Leader of Birmingham.pm [pm.org] and a CPAN author [cpan.org]. Co-organised YAPC::Europe in 2006 and the 2009 QA Hackathon, responsible for the YAPC Conference Surveys [yapc-surveys.org] and the QA Hackathon [qa-hackathon.org] websites. Also the current caretaker for the CPAN Testers websites and data stores.
If you really want to find out more, buy me a Guinness
... at the last minute!
So yesterday was the London Perl Workshop, and a jolly good time was had by all. It wasn't as bigger turn out as it could have been, but I think the lateness of organisation may have been a factor. Certainly the calibre of talks on offer was excellent, and I was only disappointed not have been able to watch both tracks at once. Unfortunately Tom fell ill, so Abigail filled in with an impromptu talk. I stayed in the beginners hall all day, partly because I was talking in there, but also the short talks appealed a little more than the longer talks this year.
Jesse Vincent kicked off with a brief run through Jifty. I found it quite enlightening and was impressed with the installation and upgrade scripts. I liked how upgrading the schema meant an automated process could modify the database for you. This is the kind of thing that I was hoping to write for my Labyrinth project, but I may be able to abstract them out of Jifty as a more generic installation tool. We'll see. I was amused to see that his use of Actions was extremely similar to the way I use actions, except mine seemed a little more dynamic as they are both configurable and based on business logic in Labyrinth. It was a good talk and I felt it got the right level of depth without going too far.
Next up was a talk about Wigwam by Mike Astle. The project is something that seems to have tried to solve a problem that sounds simple enough, but in general it's not something many of us ever need to deal with. It certainly doesn't scale to the level of MessageLabs, and there were a few alternative suggestions from the audience, although Jos' example of using rsync at / level was perhaps the most interesting.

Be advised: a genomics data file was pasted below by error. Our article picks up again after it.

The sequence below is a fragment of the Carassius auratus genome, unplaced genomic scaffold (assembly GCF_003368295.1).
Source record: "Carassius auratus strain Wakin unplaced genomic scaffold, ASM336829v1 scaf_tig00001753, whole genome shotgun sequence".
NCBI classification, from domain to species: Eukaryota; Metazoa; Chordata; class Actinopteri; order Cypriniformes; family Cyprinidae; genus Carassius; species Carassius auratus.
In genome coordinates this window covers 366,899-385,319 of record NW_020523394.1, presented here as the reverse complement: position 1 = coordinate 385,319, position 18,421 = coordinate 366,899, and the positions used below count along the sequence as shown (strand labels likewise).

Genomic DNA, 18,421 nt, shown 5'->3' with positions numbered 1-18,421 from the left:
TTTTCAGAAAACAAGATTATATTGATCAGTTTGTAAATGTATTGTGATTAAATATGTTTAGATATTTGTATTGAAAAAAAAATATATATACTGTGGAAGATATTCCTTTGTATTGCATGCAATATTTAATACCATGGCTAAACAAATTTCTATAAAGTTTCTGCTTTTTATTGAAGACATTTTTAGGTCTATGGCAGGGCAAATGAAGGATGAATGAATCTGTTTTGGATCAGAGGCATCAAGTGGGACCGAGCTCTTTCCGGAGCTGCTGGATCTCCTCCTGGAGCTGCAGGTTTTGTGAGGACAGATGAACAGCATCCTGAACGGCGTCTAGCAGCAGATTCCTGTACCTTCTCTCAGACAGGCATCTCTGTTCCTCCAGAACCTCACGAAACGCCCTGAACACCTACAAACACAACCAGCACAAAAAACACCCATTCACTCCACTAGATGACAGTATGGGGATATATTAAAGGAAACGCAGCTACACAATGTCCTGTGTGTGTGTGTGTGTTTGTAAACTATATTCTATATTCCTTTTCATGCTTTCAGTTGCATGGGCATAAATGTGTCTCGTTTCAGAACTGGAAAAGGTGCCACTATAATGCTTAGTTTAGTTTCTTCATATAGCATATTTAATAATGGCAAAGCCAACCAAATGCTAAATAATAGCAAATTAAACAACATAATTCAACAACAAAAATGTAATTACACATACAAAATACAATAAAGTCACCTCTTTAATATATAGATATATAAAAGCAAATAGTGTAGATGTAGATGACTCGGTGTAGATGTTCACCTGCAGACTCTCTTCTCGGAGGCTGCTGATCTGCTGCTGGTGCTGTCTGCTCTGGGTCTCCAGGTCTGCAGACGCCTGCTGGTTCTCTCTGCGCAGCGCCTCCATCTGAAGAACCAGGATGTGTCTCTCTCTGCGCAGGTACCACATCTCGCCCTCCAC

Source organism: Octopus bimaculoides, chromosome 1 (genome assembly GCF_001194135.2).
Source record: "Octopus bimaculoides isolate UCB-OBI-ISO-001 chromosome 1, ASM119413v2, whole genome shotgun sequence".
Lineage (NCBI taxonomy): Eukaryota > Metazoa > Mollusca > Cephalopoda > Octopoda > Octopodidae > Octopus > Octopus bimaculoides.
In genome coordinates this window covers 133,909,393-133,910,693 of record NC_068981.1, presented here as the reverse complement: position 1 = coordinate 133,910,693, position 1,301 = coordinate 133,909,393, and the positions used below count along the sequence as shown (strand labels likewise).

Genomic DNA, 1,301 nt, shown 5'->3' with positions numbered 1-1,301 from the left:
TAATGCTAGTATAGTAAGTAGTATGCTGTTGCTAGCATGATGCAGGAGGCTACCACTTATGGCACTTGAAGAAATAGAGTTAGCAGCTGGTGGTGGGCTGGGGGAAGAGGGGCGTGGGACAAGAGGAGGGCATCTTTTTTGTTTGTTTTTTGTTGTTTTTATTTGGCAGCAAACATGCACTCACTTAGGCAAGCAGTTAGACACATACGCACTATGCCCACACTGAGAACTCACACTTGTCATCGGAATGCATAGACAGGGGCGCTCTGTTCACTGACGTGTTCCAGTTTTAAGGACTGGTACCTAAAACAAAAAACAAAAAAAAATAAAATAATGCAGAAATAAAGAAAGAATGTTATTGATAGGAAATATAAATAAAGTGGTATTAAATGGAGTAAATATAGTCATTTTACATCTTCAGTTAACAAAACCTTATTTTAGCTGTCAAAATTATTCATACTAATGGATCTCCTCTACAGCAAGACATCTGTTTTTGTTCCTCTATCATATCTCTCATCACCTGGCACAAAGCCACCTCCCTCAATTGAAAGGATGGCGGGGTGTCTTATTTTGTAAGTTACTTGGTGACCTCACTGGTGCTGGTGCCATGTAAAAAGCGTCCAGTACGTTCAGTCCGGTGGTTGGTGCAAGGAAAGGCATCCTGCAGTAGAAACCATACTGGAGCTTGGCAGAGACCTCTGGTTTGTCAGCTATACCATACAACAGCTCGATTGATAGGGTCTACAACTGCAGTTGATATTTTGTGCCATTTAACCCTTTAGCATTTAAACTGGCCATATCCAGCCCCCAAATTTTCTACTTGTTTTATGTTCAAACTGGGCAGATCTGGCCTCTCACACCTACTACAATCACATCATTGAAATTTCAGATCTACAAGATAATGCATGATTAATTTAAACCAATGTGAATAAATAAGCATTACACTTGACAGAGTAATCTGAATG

Then it was my turn with 'Using Phrasebooks - A design Pattern'. I'd done the talk before a couple of years, but I've reformatted it and paced it a little better. I think it went down well, and the questions I got back were quite varied. I got a couple of suggestions that I'll be looking into, particularly the Locale::Maketext idea.
Marcus Ramberg then led us through a "Bag of tricks" he'd learnt from coding the iusethis.com site. I liked the use of Leon's HTML::TagCloud, and I may end up using it myself in the future. I was intrigued to see the Last Minute Perl talk by Greg, but as it turned out it was rather more impromptu than last minute, as unfortunately Greg hadn't had the time to do the talk. So Greg and muttley did a duet of how to organise a workshop. As I can personally vouch for, the key point is 'Get The Venue'. We then broke for lunch.
A talk on Geocoding by Marc Tobias Metten started the afternoon session. We'd a similar kind of talk, although from a different perspective, at Birmingham.pm recently, so I was already familiar with some of the aspects of the talk. Essentially though, pretty much all the data sources to match geographic coordinates to postcodes are only commercially available, and expensive. Getting people to add their own data is starting to gain momentum, but only about 1% is currently mapped.
Abigail then ran through a very entertaining talk showing how you could write 'A regex for solving Sudokus'. He did confess that once he'd written it, it did take one and half hours to run